Academic journal article Mennonite Quarterly Review

Calvin, Farel, and the Anabaptists: On the Origins of the Brieve Instruction of 1544

Academic journal article Mennonite Quarterly Review

Calvin, Farel, and the Anabaptists: On the Origins of the Brieve Instruction of 1544

Article excerpt

Abstract: The fact that both Ulrich Zwingli and John Calvin felt compelled to write a refutation of the Schleitheim Articles of 1527, and to do so only seventeen years apart, establishes the importance of these texts, not only for Anabaptism but also for the history of the emerging Reformed tradition. Through a fresh reading of the primary sources, the following essay illuminates for the first time: 1) the steps leading up to Calvin's Brieve Instruction of 1544 within the larger context of the theology of John Calvin and William Farel; 2) details regarding the Anabaptist movement in French-speaking Switzerland, which has not yet been adequately studied; and 3) the context surrounding the publication of the 1543 French version of the Schleitheim Articles, which is no longer extant.

WHAT'S IN A NAME?

In his Vita Calvini of 1564, Theodor Beza fervently affirmed the rhetorical abilities of his friend and predecessor, John Calvin: "I believe there is no old, warmed-over, or newly-invented heresy that he did not destroy at its very foundations."(1) The spectrum of theological controversies that the theologian from Geneva engaged is broad indeed. On the right, Calvin attacked the theologians of the papacy from Paris to Trent along with the religious politics of the emperor (1536-1550). In the center, he called on those who were indecisive--known as Nicodemites--to declare themselves (1537-1562). And on the left, he distinguished himself firmly over against those whom he identified in his writings 152 times as "anabaptistes" and five more times as "catabaptistes," though he hardly ever bothered to provide a coherent definition of these terms.(2) According to Karl H. Wyneken, Calvin used these labels to characterize "radicals" in genera1, (3) even though, as George H. Williams has made clear, the terms did not provide a clear profile of his opponents. In the words of Williams, "the Radical Reformation was a loosely interrelated congeries of reformations and restitutions which, besides the Anabaptists of various types, included Spiritualists and spiritualizers of varying tendencies, and the Evangelical Rationalists, largely Italian in origin."(4)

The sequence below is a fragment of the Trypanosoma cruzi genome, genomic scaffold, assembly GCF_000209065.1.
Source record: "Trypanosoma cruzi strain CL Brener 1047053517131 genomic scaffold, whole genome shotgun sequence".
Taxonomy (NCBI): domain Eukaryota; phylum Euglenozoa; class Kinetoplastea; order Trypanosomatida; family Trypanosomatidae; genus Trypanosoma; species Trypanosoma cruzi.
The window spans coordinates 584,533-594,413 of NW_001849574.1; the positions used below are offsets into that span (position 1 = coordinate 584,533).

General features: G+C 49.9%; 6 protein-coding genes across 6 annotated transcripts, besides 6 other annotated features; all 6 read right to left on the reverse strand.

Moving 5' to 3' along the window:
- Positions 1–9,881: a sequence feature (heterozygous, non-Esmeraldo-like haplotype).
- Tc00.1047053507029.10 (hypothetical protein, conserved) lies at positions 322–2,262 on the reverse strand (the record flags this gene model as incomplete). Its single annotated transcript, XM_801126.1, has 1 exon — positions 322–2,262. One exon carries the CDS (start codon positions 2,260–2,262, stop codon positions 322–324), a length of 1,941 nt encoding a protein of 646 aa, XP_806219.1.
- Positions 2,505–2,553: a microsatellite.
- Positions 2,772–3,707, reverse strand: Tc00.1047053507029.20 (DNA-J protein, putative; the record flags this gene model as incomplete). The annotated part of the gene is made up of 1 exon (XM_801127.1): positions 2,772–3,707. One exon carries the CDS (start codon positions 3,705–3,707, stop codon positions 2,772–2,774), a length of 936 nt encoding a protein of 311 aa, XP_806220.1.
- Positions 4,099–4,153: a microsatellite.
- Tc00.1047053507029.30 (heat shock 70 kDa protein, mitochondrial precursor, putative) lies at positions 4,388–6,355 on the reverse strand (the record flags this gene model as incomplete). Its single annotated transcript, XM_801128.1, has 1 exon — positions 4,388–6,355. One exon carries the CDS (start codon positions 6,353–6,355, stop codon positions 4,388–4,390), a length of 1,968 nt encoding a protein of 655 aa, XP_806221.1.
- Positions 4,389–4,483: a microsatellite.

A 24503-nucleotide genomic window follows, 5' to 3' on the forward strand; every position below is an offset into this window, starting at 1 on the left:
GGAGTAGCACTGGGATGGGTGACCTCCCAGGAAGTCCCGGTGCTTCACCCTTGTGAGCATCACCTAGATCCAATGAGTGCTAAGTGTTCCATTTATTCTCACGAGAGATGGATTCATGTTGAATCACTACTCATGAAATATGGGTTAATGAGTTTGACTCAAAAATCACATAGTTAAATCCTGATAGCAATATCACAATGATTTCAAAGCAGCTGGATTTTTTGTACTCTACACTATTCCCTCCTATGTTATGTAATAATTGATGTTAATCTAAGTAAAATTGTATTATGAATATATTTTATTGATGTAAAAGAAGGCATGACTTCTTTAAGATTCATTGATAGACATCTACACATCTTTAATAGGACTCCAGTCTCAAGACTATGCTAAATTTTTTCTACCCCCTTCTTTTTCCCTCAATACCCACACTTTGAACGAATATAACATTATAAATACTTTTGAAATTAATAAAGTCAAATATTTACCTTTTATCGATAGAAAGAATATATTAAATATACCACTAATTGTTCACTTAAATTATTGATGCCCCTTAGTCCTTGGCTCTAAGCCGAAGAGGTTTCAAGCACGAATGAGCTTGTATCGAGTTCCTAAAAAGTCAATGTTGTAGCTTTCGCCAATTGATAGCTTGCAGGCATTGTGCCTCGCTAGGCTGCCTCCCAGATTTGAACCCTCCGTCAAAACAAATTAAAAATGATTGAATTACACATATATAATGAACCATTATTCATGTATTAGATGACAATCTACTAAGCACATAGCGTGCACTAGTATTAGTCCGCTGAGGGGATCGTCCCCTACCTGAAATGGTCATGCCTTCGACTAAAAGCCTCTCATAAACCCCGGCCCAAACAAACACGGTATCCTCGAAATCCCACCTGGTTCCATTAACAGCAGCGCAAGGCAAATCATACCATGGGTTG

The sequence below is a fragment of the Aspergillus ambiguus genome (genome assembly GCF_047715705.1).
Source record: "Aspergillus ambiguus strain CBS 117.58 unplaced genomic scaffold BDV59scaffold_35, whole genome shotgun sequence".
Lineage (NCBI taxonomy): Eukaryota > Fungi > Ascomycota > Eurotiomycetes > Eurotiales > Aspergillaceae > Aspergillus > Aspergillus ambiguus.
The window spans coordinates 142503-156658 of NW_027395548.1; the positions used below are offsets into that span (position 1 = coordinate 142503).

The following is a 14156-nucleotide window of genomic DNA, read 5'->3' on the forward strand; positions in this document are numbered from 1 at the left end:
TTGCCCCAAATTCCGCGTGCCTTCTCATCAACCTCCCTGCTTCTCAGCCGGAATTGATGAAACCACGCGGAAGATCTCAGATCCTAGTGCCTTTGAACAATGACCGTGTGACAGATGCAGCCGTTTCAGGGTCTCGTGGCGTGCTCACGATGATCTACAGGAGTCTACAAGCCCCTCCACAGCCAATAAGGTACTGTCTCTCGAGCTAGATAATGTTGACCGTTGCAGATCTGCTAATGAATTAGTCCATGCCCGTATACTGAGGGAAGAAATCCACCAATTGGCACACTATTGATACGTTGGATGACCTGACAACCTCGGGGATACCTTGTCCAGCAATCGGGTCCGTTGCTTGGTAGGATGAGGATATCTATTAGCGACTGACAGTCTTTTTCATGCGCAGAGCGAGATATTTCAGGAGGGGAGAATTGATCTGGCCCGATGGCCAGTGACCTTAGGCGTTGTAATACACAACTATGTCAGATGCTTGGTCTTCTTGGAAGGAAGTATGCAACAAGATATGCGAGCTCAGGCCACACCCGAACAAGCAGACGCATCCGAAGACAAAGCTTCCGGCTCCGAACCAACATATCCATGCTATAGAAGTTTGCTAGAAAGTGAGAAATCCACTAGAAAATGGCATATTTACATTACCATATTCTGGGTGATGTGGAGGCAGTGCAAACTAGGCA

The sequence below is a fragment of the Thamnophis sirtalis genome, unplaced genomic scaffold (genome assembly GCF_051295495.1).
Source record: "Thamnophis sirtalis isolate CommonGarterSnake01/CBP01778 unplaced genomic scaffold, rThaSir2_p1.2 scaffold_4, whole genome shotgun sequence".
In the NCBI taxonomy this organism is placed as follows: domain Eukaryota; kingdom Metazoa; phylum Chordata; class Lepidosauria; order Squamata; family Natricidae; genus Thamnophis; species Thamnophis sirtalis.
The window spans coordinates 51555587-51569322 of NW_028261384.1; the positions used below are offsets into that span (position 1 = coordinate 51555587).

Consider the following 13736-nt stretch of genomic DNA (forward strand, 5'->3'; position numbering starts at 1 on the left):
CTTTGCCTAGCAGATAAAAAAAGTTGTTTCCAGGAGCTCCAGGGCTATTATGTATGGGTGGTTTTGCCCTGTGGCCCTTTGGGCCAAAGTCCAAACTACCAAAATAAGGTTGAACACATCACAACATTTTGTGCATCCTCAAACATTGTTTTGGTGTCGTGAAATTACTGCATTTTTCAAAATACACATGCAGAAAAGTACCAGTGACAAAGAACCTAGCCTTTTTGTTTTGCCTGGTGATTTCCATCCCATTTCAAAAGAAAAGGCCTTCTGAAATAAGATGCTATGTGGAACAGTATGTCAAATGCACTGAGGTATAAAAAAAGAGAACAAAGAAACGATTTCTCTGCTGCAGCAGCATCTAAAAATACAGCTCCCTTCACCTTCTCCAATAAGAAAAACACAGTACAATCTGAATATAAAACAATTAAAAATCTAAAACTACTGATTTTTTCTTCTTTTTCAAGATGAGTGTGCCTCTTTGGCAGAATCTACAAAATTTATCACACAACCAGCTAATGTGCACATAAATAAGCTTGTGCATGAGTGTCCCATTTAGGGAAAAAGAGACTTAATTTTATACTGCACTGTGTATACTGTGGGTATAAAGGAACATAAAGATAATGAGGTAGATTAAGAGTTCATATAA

Although Anabaptism was rarely a uniform movement anywhere, it was least uniform in French-speaking regions where, according to Lucien Febvre, the pre-confessional Reformation movement expressed itself as "a long period of grand religious anarchy."(6) For Calvin, whose life work was ultimately characterized by a focus on "church" [ecclesia] and "society" [civitas], it was precisely this chaotic character that irritated him about the Anabaptists. Their teachings appeared to him as "an abyss from which I would never escape," "a whole sea of insane views," and "a forest from which no one should ever emerge."(7) That Calvin classified the "Anabaptists" absolutely as heretics is not nearly as surprising as the fact that he did this so early. Already in a letter of dedication to Francis I in the first edition of the Institutes in 1536, Calvin--who was then barely 25 years old and writing in the context of persecution--assured the king that the current confusion and obscuring of the Gospel was not the fault of the Reformers, but of Satan himself "through his Anabaptists [catabaptistes] and people of their type."(8) Once Calvin had settled on this judgment, he would never again revise it.

Scholars have not yet explored the influence of contemporary anti-Anabaptist writings on Calvin. He likely was aware of the early polemical writings of Zwingli and Bullinger, at least those in Latin, since he did not understand German.(9) This is evident, in any case, by the fact that his rebuttal of Anabaptist views on the sacraments and civil government in the 1536 edition of the Institutes corresponds to a large extent with Articles I and VI of the Schleitheim Confession, in the same way that Zwingli cited and rejected them in his own polemic, In Catabaptistarum Strophas Elenchus (Against the Schemes of the Anabaptists) of 1527. …

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